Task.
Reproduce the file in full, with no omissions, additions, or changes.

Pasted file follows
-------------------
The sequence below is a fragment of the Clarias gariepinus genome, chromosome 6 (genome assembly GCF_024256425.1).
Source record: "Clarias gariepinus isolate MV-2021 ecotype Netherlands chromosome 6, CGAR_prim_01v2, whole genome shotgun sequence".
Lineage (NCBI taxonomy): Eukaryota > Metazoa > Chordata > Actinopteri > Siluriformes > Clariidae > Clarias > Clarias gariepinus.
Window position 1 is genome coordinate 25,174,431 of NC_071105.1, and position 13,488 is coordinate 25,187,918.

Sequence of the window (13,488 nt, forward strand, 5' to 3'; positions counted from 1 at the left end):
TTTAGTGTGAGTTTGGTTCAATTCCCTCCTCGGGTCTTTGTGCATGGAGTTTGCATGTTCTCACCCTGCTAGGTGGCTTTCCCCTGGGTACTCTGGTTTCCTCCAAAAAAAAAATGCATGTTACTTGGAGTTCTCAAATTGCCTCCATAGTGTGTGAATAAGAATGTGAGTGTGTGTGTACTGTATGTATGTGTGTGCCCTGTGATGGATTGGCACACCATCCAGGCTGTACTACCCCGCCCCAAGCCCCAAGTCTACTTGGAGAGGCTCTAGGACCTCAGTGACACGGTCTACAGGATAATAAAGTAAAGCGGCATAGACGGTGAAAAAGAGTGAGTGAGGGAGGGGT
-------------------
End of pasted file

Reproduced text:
The sequence below is a fragment of the Clarias gariepinus genome, chromosome 6 (genome assembly GCF_024256425.1).
Source record: "Clarias gariepinus isolate MV-2021 ecotype Netherlands chromosome 6, CGAR_prim_01v2, whole genome shotgun sequence".
Lineage (NCBI taxonomy): Eukaryota > Metazoa > Chordata > Actinopteri > Siluriformes > Clariidae > Clarias > Clarias gariepinus.
Window position 1 is genome coordinate 25,174,431 of NC_071105.1, and position 13,488 is coordinate 25,187,918.

Sequence of the window (13,488 nt, forward strand, 5' to 3'; positions counted from 1 at the left end):
TTTAGTGTGAGTTTGGTTCAATTCCCTCCTCGGGTCTTTGTGCATGGAGTTTGCATGTTCTCACCCTGCTAGGTGGCTTTCCCCTGGGTACTCTGGTTTCCTCCAAAAAAAAAATGCATGTTACTTGGAGTTCTCAAATTGCCTCCATAGTGTGTGAATAAGAATGTGAGTGTGTGTGTACTGTATGTATGTGTGTGCCCTGTGATGGATTGGCACACCATCCAGGCTGTACTACCCCGCCCCAAGCCCCAAGTCTACTTGGAGAGGCTCTAGGACCTCAGTGACACGGTCTACAGGATAATAAAGTAAAGCGGCATAGACGGTGAAAAAGAGTGAGTGAGGGAGGGGT